John 11:25: Jesus said to her, “I am the resurrection and the life. Whoever believes in me, though he die, yet shall he live …”
In the Word of God, I love the shadows of earthly things that point to the substance of the coming, powerful truth.
Jesus gave us (and one heck of an interesting family in Bethany) one of his foreshadows of this truth through the actual account of raising his good friend Lazarus from the dead.
So the story goes like this: When Lazarus becomes seriously ill, his sisters send Christ a message that reads, “He whom you love is ill.” Mary and Martha send this simple statement believing Jesus will do something about their brother’s situation instantly. Considering that this family knew Christ, I’m sure they were aware of healings he’d performed including the centurion’s servant that was healed without being in Christ’s vicinity. I’m guessing the sisters believed that the moment Christ became aware of the situation, he’d either come immediately or instantly heal their brother.
But as is the way of Christ, He didn’t do the expected, but revealed that this, this situation was going to look like all was lost and it would look this way for His glory. He told his disciples “This illness does not lead to death but to the glory of God … ”Wait, back up.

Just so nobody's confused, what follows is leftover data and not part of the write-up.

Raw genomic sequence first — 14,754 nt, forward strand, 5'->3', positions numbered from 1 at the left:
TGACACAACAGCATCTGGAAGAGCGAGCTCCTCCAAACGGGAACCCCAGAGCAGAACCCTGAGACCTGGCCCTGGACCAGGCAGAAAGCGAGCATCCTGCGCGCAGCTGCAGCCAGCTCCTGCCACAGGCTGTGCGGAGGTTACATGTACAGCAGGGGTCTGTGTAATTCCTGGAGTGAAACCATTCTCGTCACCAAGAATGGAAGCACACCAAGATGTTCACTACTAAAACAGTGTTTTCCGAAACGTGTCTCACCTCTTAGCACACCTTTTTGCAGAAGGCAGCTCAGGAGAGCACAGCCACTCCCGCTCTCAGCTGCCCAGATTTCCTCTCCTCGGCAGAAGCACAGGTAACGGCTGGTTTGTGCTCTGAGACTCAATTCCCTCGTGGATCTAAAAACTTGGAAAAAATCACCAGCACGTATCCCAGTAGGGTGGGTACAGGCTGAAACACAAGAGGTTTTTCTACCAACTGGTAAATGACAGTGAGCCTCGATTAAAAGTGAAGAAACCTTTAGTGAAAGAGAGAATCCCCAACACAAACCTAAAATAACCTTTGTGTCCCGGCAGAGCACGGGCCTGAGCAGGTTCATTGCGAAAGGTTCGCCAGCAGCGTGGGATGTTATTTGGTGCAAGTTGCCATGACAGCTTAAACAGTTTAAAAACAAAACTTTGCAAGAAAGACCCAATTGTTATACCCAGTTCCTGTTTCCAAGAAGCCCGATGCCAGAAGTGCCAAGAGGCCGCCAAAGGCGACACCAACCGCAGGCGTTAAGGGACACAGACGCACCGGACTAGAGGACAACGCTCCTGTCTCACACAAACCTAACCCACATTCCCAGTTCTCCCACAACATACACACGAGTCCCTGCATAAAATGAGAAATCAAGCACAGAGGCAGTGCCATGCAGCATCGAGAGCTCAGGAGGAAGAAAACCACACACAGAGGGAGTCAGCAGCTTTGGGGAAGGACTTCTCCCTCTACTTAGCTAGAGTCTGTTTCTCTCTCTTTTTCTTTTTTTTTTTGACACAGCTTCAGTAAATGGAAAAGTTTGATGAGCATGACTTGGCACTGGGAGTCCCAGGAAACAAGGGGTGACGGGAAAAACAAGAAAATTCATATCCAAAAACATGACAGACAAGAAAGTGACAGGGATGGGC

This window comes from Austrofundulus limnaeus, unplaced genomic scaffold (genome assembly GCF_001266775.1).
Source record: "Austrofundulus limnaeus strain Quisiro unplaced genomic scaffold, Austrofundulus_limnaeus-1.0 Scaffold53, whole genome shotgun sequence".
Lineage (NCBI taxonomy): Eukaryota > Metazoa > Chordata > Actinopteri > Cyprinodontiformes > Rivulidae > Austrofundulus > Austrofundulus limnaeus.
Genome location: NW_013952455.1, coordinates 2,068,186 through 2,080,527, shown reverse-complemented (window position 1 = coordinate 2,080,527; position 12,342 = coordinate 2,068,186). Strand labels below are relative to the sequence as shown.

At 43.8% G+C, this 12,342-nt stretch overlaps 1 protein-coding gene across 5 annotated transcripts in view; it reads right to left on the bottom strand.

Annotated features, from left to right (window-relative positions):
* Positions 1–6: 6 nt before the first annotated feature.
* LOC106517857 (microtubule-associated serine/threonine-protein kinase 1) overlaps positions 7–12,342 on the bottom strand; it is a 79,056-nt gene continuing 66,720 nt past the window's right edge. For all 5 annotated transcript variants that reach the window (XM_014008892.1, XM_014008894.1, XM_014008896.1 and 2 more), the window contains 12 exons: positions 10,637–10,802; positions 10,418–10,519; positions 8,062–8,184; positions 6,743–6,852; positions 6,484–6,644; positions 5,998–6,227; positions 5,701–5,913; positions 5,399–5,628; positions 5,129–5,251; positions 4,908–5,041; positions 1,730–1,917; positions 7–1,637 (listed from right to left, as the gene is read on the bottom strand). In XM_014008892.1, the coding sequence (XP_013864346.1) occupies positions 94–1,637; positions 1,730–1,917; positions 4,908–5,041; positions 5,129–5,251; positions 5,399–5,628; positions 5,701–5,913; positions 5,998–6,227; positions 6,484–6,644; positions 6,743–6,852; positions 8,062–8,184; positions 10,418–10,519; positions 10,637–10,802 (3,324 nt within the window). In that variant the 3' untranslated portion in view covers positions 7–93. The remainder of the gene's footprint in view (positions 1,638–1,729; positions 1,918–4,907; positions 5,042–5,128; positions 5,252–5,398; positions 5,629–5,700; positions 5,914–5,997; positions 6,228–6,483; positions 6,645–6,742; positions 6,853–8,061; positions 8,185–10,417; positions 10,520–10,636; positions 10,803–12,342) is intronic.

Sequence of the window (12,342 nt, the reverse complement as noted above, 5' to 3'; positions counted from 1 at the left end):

So Christ has been healing folks all other the Holy Land and when His good friend is sick, He indicates that he’s going to allow it?”
After two … TWO more days, Christ tells His disciples that Lazarus has fallen asleep and now He will go and wake him up. That He waited two days is significant. As the author and perfecter of our faith, He put these sisters through a trial of patience to test that golden faith he’d been building in each.
Sometimes waiting is His plan.
All to radiate His glory.
So now Jesus and His disciples are heading back through hostile territory to Bethany. And this is where all sorts of shadows (Colossians 2:16-17; Hebrews 8:5; 10:1) come into play.